Who would have thought that the humble and simple business card could have a business etiquette of it’s own? Get this etiquette wrong and you are likely to offend!

When you handover your business card, you are giving permission to be contacted by the other person. (You are not giving permission to go onto their mailing list!) Some people when networking literally go business card hunting and gathering. There is no benefit to coming back from an event with over 100 business cards if you haven’t taken the time to build a relationship with the other person. All this does is help increase a printer’s business…

If you have enjoyed meeting someone, and want to stay in touch with them, then ask them for their business card. For example:

“I’ve enjoyed talking to you today, and would like to stay in touch with you. Do you have a business card?”

Most people when asked for their business card, will naturally offer up theirs in return. Don’t make the mistake of asking for someone’s business card at the start of the conversation, as this gives the impression that all you are interested in is their business. If someone asks for your business card, and you don’t feel you have made a connection, it is OK to ask for them how they will use the data on your card. This is the point to request, that they request your wishes to minimise unnecessary e-mail and not add you to their mailing list.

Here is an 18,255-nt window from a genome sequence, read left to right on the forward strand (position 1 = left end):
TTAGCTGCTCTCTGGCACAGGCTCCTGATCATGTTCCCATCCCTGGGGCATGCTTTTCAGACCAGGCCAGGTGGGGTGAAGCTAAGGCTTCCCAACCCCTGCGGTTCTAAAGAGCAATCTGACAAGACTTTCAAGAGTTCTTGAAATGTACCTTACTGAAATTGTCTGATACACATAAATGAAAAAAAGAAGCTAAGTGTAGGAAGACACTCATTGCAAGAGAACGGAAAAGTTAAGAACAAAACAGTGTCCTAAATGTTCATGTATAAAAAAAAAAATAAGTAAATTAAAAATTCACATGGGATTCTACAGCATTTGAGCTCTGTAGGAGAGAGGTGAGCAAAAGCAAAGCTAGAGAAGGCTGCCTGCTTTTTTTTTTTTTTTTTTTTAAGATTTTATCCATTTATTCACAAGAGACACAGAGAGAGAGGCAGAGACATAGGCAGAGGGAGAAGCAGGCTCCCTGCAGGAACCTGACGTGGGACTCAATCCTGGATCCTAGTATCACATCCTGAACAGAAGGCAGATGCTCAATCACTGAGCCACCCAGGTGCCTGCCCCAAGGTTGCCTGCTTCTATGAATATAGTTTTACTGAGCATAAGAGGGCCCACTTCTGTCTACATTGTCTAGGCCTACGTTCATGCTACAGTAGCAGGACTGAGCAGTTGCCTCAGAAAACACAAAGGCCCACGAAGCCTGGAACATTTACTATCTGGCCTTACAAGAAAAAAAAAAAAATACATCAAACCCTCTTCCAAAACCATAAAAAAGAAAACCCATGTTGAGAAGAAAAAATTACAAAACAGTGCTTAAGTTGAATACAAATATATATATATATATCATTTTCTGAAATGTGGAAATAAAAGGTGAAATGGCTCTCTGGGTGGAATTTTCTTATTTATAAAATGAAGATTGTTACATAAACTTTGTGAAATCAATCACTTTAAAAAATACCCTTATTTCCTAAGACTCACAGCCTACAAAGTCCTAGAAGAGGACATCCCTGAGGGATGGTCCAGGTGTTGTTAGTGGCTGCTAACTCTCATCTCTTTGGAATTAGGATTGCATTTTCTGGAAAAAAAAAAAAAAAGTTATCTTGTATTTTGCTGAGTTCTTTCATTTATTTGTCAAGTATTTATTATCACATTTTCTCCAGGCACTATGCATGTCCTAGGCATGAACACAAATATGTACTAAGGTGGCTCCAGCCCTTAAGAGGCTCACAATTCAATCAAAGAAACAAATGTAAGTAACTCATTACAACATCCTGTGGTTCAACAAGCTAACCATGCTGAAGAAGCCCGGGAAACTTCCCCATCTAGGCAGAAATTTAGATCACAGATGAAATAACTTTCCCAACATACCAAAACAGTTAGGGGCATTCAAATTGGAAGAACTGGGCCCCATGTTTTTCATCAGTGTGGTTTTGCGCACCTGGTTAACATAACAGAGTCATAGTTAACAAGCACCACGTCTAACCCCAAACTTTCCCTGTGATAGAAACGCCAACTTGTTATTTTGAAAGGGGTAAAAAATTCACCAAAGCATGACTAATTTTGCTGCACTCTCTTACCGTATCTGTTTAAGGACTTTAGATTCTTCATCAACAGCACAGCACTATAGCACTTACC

When you have been given someone’s business card – that isn’t a bland corporate business card, do find something to complement them about the card. Most business owners will have played a part in the design process and be naturally proud of their business card.

After you have met someone, use their business card to jot down some notes about them. Before you write on someone’s business card, check that it is acceptable to do so. In some cultures, for example, China, it is considered rude to write on someone else’s business card.

Tip: Write down on a person’s business card if they are happy to be signed up to their mailing list, and connect with you on LinkedIn and/or Twitter.

What are your tips for business card etiquette?